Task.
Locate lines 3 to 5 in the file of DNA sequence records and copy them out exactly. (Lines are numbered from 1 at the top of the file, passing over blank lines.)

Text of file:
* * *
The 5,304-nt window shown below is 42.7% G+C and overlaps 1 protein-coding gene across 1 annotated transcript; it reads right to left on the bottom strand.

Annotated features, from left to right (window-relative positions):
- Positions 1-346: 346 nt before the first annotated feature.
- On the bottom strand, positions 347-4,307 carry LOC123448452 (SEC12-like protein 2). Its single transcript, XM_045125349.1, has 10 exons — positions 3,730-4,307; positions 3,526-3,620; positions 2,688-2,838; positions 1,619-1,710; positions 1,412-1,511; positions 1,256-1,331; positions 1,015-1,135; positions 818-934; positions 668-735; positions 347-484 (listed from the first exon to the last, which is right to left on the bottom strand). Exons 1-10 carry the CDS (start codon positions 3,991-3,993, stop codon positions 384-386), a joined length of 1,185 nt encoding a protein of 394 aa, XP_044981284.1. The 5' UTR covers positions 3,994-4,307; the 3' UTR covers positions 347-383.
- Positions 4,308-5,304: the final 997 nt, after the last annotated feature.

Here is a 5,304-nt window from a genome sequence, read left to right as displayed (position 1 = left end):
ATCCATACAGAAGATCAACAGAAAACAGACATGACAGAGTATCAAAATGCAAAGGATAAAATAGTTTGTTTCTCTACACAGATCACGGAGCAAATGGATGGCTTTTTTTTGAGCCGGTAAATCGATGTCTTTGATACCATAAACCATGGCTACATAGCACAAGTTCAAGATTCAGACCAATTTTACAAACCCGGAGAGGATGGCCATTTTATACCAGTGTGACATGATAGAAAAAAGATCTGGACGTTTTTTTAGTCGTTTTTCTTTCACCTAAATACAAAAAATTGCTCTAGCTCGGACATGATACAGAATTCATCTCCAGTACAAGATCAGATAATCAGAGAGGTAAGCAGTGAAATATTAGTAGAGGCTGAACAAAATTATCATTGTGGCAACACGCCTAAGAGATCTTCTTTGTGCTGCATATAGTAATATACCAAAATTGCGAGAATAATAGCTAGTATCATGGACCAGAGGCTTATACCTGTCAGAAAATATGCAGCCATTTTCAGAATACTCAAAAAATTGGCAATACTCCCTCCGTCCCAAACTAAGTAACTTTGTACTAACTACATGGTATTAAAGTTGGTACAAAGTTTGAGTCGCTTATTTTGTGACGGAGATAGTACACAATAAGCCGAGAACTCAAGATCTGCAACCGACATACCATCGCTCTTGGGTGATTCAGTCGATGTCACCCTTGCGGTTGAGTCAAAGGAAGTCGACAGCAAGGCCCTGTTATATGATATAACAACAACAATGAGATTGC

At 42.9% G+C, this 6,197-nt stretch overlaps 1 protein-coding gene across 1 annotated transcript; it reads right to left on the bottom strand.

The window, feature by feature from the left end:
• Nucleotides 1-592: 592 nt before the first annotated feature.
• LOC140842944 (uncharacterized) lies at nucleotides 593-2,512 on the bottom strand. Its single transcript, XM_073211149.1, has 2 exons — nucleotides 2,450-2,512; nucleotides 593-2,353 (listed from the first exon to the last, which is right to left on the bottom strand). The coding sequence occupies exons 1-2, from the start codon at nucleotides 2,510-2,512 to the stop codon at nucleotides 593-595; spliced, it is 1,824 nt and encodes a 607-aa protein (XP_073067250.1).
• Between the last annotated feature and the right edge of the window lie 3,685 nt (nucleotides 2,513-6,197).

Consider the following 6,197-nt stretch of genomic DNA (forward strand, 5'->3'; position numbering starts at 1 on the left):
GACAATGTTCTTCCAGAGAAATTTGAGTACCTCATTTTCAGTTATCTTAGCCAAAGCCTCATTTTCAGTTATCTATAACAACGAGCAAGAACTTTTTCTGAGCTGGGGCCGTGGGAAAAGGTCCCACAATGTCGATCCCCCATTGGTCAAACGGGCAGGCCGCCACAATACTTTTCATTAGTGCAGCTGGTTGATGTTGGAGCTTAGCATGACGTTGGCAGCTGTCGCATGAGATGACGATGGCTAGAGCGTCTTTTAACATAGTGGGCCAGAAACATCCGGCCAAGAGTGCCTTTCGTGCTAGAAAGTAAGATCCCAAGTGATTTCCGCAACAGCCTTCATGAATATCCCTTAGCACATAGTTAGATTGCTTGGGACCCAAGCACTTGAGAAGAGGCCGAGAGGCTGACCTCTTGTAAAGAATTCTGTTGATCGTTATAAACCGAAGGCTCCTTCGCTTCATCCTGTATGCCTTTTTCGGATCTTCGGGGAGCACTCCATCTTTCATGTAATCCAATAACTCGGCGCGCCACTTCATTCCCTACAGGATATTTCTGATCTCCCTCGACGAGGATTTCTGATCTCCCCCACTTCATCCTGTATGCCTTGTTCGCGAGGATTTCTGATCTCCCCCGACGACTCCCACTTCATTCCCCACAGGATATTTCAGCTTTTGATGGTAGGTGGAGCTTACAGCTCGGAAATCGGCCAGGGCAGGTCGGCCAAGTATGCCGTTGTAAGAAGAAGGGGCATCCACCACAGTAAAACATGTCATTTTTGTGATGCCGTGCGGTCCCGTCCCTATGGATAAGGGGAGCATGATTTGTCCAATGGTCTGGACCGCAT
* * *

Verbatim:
- Positions 1-346: 346 nt before the first annotated feature.
- On the bottom strand, positions 347-4,307 carry LOC123448452 (SEC12-like protein 2). Its single transcript, XM_045125349.1, has 10 exons — positions 3,730-4,307; positions 3,526-3,620; positions 2,688-2,838; positions 1,619-1,710; positions 1,412-1,511; positions 1,256-1,331; positions 1,015-1,135; positions 818-934; positions 668-735; positions 347-484 (listed from the first exon to the last, which is right to left on the bottom strand). Exons 1-10 carry the CDS (start codon positions 3,991-3,993, stop codon positions 384-386), a joined length of 1,185 nt encoding a protein of 394 aa, XP_044981284.1. The 5' UTR covers positions 3,994-4,307; the 3' UTR covers positions 347-383.
- Positions 4,308-5,304: the final 997 nt, after the last annotated feature.